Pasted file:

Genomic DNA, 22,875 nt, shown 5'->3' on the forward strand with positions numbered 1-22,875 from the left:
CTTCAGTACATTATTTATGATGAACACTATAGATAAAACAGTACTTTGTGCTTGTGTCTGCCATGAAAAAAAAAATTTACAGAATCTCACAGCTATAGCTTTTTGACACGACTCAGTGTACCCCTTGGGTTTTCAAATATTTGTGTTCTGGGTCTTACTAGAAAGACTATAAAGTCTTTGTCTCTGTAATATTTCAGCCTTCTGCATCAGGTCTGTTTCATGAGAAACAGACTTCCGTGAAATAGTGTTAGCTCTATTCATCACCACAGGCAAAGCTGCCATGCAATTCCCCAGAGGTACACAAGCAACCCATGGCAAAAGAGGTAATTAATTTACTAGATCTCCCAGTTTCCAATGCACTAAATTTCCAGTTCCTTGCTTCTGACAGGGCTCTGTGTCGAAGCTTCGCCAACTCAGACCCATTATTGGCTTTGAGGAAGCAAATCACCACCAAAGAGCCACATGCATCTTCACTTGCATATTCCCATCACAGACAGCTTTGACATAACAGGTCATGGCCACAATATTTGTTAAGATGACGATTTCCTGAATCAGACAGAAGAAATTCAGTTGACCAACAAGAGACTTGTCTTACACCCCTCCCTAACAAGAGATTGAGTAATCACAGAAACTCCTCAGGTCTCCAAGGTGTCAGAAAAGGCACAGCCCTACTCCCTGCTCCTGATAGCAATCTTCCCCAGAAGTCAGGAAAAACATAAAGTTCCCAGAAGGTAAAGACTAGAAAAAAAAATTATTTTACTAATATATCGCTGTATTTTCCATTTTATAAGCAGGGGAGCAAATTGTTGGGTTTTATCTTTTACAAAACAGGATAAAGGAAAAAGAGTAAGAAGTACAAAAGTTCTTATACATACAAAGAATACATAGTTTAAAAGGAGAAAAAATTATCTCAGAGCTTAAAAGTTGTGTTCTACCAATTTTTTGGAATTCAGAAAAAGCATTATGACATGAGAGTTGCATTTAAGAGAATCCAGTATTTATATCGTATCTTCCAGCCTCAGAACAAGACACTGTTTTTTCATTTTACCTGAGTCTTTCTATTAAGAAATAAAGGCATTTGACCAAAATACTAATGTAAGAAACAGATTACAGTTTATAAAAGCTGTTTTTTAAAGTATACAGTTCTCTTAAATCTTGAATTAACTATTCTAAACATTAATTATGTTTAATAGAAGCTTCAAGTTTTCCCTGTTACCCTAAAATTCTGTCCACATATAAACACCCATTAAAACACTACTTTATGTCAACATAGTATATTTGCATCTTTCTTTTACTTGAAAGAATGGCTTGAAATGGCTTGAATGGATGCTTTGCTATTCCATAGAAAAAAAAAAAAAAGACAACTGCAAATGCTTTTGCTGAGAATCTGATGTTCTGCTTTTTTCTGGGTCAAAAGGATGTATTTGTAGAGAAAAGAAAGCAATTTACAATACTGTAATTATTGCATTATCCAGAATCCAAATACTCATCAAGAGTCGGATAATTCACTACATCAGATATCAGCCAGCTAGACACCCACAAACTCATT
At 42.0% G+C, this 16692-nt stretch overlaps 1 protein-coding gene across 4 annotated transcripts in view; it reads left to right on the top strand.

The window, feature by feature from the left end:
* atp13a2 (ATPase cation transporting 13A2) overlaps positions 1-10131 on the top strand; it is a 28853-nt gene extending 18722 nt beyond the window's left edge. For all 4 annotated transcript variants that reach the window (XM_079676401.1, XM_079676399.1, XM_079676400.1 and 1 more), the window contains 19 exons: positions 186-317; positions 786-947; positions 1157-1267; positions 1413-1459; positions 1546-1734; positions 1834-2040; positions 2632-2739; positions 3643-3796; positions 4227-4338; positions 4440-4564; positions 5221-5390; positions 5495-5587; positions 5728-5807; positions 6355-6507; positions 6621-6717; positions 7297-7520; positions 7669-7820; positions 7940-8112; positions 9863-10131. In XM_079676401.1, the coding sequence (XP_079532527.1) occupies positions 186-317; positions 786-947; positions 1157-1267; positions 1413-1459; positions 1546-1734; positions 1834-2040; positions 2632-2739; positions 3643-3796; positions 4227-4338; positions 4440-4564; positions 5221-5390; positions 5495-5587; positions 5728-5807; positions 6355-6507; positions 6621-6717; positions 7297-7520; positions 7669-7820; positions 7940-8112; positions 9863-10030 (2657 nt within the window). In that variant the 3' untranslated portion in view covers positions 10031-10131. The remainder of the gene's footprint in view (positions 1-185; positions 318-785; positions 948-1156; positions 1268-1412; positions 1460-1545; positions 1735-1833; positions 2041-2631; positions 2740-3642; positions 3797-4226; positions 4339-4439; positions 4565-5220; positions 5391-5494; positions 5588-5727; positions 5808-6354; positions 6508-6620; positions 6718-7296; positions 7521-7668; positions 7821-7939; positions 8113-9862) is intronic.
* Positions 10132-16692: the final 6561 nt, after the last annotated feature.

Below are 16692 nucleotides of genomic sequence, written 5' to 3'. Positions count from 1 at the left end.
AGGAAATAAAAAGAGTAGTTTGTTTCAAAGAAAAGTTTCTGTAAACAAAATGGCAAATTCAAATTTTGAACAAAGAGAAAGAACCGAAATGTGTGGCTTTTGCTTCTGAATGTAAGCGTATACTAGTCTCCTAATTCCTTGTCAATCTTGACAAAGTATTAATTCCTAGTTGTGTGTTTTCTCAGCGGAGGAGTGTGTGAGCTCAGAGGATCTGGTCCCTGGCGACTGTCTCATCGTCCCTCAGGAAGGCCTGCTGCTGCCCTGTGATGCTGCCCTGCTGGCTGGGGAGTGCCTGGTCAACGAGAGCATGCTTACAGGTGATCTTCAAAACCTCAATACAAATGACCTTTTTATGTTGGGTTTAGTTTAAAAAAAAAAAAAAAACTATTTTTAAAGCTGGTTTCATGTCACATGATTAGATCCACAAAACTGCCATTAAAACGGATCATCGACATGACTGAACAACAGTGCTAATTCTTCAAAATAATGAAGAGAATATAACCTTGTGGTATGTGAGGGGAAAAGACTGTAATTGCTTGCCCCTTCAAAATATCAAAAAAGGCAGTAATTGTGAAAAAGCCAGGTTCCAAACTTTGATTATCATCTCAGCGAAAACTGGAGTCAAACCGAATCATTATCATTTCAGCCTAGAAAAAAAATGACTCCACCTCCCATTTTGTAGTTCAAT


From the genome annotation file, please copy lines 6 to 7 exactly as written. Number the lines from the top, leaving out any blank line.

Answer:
* Positions 10132-16692: the final 6561 nt, after the last annotated feature.

Below are 16692 nucleotides of genomic sequence, written 5' to 3'. Positions count from 1 at the left end.